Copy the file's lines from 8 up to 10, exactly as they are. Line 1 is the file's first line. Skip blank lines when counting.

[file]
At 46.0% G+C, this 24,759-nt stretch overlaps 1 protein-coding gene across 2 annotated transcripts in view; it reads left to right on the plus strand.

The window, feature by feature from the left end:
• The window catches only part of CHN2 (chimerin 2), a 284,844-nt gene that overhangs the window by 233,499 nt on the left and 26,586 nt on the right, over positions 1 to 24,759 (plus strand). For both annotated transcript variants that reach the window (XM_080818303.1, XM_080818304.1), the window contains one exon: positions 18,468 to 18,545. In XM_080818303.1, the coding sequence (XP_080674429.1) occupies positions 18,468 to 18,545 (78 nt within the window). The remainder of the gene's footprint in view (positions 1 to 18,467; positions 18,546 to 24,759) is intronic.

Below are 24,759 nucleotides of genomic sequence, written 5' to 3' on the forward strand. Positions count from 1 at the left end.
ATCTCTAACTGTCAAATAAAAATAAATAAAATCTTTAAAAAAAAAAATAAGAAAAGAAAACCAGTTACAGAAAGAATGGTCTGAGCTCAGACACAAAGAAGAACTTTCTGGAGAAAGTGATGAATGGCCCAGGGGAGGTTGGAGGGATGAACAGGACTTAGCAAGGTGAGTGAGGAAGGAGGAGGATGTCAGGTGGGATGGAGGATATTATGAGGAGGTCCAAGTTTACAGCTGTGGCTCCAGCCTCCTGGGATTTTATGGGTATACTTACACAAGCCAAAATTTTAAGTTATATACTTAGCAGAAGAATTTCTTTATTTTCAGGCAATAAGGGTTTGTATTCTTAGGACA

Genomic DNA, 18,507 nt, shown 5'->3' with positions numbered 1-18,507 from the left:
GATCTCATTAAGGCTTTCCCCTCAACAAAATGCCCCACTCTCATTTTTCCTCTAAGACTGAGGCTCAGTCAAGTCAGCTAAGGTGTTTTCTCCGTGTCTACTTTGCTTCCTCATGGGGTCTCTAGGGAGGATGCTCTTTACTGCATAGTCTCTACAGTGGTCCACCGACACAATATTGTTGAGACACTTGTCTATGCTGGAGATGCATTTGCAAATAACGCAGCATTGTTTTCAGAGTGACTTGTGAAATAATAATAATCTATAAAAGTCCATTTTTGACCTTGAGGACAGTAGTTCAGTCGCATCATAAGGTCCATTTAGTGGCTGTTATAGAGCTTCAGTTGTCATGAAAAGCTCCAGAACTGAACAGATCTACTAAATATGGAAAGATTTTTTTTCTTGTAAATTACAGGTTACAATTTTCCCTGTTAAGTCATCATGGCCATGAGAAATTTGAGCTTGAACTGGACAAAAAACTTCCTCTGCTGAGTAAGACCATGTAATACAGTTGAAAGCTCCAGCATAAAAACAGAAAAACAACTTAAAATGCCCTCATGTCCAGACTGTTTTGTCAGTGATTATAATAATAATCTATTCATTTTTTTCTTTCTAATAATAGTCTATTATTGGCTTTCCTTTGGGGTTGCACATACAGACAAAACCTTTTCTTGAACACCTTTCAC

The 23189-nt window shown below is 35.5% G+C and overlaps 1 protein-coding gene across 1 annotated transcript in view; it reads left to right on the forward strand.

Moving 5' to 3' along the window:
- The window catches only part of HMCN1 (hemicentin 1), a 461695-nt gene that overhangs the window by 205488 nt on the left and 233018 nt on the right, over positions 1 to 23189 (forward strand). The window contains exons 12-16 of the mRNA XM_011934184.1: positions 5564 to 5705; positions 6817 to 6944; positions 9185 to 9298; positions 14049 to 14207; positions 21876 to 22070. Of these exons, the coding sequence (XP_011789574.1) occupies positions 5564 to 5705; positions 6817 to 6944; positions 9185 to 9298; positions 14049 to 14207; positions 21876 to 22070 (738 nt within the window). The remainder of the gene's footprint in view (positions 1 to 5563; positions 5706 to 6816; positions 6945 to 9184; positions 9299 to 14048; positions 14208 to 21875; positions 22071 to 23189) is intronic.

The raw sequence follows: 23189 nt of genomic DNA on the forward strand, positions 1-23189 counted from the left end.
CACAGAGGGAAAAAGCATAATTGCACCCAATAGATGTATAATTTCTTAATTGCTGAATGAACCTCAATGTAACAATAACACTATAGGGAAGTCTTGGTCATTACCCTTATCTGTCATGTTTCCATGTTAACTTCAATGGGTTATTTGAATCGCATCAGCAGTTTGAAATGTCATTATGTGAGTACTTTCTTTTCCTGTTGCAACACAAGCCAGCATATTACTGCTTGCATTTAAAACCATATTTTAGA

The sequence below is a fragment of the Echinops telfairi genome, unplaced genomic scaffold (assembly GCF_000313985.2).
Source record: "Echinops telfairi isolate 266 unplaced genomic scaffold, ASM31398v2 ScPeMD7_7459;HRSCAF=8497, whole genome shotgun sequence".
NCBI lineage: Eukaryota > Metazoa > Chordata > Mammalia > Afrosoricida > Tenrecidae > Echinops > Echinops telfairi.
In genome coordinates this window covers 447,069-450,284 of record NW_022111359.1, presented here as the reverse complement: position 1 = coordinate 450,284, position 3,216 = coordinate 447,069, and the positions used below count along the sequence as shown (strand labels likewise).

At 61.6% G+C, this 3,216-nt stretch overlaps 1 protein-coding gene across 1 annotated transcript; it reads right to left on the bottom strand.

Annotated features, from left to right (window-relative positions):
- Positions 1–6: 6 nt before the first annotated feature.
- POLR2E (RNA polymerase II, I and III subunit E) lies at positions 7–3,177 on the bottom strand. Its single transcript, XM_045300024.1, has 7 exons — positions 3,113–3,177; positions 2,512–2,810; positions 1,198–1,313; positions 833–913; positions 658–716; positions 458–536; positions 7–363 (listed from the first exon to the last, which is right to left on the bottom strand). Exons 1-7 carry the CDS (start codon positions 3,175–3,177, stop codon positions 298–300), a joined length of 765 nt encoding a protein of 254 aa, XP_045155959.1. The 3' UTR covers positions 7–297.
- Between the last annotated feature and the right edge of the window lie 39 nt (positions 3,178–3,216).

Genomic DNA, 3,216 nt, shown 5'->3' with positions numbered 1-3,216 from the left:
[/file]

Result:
The 23189-nt window shown below is 35.5% G+C and overlaps 1 protein-coding gene across 1 annotated transcript in view; it reads left to right on the forward strand.

Moving 5' to 3' along the window:
- The window catches only part of HMCN1 (hemicentin 1), a 461695-nt gene that overhangs the window by 205488 nt on the left and 233018 nt on the right, over positions 1 to 23189 (forward strand). The window contains exons 12-16 of the mRNA XM_011934184.1: positions 5564 to 5705; positions 6817 to 6944; positions 9185 to 9298; positions 14049 to 14207; positions 21876 to 22070. Of these exons, the coding sequence (XP_011789574.1) occupies positions 5564 to 5705; positions 6817 to 6944; positions 9185 to 9298; positions 14049 to 14207; positions 21876 to 22070 (738 nt within the window). The remainder of the gene's footprint in view (positions 1 to 5563; positions 5706 to 6816; positions 6945 to 9184; positions 9299 to 14048; positions 14208 to 21875; positions 22071 to 23189) is intronic.